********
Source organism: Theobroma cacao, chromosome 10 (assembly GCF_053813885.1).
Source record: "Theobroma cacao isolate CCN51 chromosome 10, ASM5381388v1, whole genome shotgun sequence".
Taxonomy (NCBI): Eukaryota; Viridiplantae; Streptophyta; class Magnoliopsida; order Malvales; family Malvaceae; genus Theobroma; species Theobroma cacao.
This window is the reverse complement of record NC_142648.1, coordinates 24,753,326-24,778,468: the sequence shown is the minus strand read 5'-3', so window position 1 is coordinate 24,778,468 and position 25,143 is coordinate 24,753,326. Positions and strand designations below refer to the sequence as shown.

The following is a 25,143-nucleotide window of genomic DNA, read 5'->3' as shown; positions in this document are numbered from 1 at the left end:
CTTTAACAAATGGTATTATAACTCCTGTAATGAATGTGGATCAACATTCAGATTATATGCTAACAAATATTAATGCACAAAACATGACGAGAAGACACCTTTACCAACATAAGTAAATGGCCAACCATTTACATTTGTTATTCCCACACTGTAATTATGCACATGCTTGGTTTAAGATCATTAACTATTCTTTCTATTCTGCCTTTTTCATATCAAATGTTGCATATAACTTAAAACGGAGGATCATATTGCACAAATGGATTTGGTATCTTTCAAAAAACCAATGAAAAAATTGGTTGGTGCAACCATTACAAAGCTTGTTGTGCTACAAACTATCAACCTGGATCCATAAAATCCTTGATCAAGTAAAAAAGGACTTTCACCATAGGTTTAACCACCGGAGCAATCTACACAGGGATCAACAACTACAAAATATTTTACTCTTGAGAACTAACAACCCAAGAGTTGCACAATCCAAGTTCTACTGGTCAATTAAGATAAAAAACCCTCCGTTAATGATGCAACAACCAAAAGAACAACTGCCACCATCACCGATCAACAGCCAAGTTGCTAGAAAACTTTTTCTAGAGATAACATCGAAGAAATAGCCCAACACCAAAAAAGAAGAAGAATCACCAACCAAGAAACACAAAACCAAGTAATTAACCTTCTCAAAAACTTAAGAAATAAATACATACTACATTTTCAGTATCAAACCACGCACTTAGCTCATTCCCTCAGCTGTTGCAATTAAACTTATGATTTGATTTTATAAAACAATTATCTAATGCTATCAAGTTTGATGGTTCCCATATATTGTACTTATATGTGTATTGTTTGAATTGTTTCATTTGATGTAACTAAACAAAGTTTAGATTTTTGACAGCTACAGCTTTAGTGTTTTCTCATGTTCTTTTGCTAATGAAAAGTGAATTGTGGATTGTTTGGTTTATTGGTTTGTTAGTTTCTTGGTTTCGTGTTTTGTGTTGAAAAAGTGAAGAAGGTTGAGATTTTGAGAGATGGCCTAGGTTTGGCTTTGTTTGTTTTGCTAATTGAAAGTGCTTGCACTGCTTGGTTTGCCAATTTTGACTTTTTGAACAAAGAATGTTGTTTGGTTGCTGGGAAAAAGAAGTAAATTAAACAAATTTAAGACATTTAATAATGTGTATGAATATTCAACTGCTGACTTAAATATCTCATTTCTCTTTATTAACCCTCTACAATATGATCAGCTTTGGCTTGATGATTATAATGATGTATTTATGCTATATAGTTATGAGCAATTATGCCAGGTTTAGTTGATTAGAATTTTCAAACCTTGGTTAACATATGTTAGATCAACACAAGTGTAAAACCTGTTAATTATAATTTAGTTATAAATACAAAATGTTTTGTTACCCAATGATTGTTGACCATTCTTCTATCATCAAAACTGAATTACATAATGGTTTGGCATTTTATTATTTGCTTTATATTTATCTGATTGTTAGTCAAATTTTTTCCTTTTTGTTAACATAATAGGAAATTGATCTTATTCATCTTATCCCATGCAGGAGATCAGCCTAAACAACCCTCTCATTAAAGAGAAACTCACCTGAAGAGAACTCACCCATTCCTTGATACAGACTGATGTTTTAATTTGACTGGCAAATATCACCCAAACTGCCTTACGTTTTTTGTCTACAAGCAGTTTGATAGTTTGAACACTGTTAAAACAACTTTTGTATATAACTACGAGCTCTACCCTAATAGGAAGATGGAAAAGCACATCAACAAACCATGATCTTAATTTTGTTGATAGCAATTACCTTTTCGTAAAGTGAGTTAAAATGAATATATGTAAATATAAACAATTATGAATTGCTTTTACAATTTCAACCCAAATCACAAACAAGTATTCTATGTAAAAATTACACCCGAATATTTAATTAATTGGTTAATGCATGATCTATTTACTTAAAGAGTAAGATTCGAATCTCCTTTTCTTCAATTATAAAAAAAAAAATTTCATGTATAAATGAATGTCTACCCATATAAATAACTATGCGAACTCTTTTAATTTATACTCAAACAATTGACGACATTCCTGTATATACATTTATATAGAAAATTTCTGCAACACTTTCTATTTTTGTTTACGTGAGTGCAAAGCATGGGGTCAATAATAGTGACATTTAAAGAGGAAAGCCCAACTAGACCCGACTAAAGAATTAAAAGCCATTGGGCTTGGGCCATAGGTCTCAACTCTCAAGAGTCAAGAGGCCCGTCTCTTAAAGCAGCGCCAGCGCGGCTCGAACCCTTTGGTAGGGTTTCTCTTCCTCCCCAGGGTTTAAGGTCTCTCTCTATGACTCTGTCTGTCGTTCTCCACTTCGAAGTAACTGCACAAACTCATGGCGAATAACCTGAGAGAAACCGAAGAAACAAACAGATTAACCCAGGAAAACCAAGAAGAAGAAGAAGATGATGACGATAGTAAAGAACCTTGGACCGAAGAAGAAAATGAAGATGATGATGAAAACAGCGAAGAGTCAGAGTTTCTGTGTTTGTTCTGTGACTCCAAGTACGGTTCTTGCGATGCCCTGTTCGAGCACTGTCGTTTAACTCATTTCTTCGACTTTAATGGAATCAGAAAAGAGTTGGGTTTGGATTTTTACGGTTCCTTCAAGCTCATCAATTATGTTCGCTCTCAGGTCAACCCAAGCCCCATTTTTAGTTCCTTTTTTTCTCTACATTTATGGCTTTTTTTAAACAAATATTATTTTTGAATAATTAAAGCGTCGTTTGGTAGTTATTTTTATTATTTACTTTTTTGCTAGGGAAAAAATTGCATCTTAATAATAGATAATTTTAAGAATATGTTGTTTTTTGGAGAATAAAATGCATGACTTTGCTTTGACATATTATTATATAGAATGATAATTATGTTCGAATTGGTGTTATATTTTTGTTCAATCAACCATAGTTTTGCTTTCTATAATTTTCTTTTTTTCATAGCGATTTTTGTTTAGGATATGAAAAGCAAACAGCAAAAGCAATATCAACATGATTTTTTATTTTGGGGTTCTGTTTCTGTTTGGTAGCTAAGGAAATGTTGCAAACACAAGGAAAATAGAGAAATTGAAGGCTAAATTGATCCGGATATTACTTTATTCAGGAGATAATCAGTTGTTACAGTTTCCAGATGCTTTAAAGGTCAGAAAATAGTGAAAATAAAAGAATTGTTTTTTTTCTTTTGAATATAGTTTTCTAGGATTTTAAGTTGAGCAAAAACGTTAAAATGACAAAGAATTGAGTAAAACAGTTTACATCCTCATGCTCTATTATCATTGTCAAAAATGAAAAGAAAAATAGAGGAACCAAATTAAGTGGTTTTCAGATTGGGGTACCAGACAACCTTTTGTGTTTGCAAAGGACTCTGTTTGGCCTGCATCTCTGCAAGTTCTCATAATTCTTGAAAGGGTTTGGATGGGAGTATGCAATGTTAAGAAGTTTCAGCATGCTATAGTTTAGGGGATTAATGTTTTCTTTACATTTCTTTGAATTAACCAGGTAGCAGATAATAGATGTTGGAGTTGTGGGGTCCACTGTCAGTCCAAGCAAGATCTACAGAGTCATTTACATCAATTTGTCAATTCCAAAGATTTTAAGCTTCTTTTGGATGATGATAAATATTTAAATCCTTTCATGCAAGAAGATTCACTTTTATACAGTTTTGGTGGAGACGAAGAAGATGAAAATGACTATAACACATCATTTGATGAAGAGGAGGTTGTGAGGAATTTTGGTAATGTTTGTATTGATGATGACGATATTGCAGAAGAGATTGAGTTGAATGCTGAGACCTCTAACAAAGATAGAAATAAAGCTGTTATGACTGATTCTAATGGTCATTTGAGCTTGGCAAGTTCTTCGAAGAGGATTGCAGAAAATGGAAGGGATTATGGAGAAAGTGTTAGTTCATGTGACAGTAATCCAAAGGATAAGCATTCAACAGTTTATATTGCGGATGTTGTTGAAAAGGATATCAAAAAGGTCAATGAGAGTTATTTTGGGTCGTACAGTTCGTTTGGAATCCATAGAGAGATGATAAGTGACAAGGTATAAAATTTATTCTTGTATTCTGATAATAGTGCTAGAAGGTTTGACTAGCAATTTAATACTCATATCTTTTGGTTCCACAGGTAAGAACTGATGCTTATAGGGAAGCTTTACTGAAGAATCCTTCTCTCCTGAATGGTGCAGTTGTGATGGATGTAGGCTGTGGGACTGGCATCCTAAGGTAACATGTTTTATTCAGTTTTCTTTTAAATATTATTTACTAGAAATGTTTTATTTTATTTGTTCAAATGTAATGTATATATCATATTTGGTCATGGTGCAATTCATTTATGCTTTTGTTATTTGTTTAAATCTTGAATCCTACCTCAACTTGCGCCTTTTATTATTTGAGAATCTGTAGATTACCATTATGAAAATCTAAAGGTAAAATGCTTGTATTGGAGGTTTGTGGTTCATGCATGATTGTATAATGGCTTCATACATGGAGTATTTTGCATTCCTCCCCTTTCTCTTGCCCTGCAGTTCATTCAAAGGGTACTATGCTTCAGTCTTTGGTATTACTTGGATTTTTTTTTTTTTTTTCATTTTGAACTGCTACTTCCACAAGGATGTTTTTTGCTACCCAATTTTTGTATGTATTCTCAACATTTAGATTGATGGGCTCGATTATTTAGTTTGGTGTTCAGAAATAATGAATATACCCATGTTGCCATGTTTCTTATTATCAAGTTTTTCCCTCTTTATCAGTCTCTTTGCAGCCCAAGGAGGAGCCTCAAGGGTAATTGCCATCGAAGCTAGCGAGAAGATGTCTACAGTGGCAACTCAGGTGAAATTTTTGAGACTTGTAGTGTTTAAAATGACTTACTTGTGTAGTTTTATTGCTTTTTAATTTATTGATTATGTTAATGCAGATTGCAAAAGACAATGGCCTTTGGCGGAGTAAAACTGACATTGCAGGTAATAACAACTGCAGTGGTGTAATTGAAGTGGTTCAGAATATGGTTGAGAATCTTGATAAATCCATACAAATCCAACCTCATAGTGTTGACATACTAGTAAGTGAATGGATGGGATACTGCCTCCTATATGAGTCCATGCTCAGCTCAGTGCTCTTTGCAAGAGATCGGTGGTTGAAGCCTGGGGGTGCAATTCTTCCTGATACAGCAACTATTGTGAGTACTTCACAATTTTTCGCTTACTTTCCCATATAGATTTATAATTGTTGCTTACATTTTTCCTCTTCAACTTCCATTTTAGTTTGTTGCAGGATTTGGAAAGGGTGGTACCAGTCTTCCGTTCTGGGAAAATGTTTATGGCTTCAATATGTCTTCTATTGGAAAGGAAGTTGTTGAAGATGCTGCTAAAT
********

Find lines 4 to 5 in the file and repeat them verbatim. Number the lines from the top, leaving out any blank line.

This window is the reverse complement of record NC_142648.1, coordinates 24,753,326-24,778,468: the sequence shown is the minus strand read 5'-3', so window position 1 is coordinate 24,778,468 and position 25,143 is coordinate 24,753,326. Positions and strand designations below refer to the sequence as shown.

The following is a 25,143-nucleotide window of genomic DNA, read 5'->3' as shown; positions in this document are numbered from 1 at the left end: